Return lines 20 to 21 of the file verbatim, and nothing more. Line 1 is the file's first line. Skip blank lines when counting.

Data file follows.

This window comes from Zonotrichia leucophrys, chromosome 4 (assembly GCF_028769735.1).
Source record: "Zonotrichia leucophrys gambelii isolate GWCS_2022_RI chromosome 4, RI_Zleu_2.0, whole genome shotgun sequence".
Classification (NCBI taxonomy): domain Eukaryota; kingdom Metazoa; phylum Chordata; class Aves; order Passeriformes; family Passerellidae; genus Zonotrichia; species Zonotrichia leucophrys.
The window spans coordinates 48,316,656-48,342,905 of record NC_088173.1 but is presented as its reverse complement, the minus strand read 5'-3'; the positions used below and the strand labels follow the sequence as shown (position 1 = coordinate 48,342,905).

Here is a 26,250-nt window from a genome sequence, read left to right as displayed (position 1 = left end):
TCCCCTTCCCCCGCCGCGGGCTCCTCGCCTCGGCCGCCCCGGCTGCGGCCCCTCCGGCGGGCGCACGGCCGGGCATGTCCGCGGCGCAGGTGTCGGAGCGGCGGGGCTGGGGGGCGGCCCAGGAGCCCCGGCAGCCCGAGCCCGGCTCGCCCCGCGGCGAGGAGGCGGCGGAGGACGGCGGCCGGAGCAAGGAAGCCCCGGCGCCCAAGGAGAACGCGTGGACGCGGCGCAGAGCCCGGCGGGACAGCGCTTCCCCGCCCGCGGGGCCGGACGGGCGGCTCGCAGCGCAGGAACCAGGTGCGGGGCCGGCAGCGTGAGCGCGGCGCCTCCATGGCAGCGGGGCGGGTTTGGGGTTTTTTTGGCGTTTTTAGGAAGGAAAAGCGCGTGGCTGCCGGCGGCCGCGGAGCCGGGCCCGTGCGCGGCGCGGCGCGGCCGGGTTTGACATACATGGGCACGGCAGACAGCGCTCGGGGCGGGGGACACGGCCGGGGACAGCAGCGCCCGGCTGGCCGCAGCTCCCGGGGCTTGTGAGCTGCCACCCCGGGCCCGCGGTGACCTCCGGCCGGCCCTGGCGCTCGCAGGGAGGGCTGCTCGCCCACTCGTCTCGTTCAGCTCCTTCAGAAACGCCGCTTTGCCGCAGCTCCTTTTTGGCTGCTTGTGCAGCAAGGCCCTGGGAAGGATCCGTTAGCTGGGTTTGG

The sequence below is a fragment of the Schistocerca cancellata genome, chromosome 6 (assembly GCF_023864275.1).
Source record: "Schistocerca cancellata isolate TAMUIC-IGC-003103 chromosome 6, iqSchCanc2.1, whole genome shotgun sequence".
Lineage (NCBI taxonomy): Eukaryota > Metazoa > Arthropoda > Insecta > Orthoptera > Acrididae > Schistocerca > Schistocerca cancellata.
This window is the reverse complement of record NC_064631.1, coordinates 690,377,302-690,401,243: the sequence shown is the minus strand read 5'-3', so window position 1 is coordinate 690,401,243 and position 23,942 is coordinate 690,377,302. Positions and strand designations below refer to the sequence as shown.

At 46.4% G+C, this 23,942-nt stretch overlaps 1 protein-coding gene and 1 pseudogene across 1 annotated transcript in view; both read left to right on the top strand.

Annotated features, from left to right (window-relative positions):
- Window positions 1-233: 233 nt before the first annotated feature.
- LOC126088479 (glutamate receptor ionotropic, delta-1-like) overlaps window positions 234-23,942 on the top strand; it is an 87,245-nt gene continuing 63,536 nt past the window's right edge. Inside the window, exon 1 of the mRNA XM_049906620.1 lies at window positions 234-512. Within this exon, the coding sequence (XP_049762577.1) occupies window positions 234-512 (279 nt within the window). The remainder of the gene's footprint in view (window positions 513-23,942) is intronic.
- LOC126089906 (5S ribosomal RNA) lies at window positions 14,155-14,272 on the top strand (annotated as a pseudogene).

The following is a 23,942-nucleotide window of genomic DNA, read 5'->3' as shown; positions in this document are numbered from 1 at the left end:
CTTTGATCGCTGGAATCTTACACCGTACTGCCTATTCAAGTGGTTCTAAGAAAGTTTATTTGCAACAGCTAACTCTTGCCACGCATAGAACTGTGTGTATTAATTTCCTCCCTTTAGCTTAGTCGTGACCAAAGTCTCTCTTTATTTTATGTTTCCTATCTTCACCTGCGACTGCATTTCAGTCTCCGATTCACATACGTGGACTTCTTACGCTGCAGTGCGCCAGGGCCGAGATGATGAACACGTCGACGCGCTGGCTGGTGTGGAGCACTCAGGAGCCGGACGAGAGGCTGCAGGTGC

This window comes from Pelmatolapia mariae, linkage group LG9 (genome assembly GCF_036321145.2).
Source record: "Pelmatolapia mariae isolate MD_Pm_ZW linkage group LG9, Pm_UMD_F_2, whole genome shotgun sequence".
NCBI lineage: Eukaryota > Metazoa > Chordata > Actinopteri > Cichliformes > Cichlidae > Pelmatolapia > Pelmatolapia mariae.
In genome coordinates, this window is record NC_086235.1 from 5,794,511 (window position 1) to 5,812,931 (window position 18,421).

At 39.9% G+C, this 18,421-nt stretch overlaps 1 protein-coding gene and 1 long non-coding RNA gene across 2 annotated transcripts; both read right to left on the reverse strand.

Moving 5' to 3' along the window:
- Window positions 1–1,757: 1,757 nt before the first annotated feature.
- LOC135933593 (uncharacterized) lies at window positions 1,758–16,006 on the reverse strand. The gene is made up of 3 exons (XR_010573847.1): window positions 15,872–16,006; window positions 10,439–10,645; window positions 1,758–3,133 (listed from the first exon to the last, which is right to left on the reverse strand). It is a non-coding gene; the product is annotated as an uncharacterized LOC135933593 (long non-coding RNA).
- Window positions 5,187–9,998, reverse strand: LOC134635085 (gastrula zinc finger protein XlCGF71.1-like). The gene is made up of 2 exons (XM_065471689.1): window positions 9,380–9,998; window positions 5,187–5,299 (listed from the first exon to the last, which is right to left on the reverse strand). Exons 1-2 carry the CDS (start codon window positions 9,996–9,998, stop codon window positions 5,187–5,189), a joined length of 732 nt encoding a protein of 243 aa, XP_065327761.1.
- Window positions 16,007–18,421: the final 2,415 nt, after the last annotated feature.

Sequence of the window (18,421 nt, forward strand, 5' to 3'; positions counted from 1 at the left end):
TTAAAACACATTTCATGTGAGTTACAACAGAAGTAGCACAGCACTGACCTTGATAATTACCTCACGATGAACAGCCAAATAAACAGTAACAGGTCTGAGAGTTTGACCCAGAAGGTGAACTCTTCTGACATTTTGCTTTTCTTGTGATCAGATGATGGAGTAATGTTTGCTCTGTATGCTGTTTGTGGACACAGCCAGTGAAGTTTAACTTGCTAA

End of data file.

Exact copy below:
NCBI lineage: Eukaryota > Metazoa > Chordata > Actinopteri > Cichliformes > Cichlidae > Pelmatolapia > Pelmatolapia mariae.
In genome coordinates, this window is record NC_086235.1 from 5,794,511 (window position 1) to 5,812,931 (window position 18,421).